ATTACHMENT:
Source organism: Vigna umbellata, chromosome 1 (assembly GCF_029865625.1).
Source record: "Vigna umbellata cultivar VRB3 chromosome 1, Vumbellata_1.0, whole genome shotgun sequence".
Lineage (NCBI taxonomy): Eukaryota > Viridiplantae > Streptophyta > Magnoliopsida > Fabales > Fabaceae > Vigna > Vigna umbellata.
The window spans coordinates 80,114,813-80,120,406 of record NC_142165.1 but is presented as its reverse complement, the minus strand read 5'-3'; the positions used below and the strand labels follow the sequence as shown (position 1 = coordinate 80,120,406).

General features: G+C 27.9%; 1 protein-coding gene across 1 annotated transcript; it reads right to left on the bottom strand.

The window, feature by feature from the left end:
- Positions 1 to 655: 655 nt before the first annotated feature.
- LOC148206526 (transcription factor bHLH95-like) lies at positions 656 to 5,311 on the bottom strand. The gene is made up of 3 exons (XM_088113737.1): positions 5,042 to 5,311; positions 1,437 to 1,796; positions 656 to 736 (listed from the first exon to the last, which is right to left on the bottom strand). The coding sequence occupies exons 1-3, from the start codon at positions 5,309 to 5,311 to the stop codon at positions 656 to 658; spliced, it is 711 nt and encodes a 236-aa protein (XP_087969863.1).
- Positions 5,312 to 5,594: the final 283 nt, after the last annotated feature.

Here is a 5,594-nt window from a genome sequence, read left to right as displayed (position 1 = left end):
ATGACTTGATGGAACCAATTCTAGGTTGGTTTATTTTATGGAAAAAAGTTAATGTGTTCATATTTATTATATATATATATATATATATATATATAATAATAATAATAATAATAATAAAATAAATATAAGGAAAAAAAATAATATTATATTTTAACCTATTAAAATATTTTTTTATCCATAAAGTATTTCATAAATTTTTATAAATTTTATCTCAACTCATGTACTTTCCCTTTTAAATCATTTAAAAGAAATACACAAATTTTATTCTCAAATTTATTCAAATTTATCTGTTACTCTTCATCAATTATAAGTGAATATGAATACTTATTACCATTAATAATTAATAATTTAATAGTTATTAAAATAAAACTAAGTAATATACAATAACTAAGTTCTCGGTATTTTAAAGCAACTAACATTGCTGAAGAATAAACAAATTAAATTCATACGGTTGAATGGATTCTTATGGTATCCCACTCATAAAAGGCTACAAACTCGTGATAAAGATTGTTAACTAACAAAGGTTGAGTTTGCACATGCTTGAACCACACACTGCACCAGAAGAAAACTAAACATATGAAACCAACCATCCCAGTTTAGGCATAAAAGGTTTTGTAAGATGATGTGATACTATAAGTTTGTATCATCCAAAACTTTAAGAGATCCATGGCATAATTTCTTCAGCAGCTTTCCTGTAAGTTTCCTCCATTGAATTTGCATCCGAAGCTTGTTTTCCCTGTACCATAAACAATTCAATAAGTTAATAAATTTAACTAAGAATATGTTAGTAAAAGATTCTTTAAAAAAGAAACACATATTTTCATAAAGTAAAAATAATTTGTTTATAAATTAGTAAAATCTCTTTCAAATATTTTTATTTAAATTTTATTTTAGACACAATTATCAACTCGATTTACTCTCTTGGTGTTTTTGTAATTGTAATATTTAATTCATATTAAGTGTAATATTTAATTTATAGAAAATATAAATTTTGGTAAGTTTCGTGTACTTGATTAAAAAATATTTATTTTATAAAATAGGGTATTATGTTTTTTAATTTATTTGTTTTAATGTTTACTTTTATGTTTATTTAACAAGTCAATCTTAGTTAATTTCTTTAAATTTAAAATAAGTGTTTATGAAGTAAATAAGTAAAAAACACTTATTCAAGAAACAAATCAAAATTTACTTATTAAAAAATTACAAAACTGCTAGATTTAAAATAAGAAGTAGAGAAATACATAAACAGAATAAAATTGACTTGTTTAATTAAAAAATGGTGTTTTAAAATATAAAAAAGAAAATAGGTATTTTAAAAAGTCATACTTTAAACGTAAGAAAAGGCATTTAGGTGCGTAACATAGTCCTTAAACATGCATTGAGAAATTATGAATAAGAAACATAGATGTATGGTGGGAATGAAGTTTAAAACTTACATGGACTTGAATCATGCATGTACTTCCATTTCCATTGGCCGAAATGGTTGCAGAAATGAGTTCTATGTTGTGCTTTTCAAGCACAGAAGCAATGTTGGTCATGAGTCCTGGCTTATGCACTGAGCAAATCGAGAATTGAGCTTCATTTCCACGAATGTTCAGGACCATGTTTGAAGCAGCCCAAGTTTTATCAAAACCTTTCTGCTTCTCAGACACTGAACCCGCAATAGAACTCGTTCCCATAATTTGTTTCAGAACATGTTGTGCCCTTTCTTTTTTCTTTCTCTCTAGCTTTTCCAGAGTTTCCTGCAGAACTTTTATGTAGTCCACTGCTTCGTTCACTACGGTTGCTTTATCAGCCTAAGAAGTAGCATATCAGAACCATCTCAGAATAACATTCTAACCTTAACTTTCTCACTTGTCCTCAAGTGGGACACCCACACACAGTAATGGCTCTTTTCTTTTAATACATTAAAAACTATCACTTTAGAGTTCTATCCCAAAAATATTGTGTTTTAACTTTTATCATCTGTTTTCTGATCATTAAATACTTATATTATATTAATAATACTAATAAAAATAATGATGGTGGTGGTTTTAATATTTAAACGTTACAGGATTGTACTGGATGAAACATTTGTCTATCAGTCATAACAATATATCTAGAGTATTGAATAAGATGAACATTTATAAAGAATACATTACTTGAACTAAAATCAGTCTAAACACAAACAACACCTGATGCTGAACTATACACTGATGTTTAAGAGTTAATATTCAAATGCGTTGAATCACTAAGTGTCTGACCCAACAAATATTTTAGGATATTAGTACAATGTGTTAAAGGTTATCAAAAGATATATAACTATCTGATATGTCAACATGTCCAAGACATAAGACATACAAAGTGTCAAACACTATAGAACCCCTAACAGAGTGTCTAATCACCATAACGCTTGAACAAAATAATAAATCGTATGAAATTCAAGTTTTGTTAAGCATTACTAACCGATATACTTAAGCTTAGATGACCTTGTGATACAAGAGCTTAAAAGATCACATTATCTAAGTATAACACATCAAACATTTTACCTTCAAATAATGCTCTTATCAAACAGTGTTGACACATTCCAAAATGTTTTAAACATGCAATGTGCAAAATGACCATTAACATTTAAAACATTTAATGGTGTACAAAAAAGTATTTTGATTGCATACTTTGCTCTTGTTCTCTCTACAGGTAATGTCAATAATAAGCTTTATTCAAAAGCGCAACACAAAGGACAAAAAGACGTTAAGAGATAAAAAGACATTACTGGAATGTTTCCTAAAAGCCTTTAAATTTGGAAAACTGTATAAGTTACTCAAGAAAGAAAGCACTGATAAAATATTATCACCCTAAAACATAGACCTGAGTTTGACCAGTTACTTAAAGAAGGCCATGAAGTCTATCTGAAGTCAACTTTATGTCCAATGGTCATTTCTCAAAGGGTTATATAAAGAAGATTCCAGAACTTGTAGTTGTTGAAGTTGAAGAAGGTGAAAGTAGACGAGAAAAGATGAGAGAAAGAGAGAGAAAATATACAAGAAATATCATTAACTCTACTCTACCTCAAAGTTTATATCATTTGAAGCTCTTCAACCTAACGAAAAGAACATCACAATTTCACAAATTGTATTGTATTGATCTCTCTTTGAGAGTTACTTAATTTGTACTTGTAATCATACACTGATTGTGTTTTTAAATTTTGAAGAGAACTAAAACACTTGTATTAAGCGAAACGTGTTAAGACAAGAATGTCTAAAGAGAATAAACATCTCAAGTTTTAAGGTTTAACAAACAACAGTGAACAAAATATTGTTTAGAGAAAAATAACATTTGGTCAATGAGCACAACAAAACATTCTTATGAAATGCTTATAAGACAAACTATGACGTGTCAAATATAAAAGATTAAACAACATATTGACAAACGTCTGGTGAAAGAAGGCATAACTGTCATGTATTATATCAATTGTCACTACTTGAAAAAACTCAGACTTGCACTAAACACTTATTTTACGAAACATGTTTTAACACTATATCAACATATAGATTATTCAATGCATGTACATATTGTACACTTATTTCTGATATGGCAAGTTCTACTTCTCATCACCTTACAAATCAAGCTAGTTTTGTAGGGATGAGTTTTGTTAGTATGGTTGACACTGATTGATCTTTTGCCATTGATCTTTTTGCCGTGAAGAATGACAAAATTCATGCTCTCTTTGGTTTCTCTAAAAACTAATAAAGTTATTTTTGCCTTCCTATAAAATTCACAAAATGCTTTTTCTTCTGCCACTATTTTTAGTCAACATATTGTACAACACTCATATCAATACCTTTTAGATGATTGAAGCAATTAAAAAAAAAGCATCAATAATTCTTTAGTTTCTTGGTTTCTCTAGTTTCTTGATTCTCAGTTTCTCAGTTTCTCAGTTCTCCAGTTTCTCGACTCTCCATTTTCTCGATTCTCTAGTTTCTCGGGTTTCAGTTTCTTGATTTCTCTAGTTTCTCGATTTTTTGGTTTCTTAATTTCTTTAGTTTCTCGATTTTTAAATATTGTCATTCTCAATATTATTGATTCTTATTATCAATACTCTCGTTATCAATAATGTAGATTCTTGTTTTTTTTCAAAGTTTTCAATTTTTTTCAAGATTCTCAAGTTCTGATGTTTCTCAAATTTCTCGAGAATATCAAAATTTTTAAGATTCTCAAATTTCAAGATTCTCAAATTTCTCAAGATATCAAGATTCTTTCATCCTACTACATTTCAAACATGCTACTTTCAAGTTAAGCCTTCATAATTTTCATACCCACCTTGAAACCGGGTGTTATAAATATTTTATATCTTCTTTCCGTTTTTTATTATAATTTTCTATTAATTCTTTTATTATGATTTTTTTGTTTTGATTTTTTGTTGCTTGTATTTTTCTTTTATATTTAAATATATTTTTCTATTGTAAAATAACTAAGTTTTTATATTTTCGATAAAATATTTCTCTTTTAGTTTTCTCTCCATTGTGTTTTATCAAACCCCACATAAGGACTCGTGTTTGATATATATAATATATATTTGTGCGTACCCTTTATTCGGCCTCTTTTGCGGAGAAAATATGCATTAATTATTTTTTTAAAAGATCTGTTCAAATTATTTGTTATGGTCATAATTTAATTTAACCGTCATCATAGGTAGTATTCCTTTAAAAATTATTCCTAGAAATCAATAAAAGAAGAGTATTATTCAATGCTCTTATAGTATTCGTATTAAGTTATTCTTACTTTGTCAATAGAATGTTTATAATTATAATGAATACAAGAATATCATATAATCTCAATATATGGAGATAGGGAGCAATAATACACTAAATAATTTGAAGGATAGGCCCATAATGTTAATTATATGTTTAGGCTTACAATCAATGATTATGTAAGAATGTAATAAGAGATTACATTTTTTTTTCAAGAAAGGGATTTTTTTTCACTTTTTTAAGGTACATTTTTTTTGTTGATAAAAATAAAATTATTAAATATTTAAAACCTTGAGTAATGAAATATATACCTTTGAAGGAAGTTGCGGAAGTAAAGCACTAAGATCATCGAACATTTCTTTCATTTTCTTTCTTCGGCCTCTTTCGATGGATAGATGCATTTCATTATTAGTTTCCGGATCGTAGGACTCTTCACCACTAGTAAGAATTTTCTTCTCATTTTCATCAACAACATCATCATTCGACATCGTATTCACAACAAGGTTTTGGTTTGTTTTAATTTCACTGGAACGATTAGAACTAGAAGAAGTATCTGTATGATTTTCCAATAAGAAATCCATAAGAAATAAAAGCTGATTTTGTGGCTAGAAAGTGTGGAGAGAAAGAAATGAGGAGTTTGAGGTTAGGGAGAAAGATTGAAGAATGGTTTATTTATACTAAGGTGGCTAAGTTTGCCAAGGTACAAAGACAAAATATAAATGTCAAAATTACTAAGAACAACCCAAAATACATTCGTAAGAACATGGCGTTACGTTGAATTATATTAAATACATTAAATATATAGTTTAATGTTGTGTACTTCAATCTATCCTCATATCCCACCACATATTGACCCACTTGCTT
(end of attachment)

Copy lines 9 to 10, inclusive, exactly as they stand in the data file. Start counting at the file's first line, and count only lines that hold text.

- Positions 5,312 to 5,594: the final 283 nt, after the last annotated feature.

Here is a 5,594-nt window from a genome sequence, read left to right as displayed (position 1 = left end):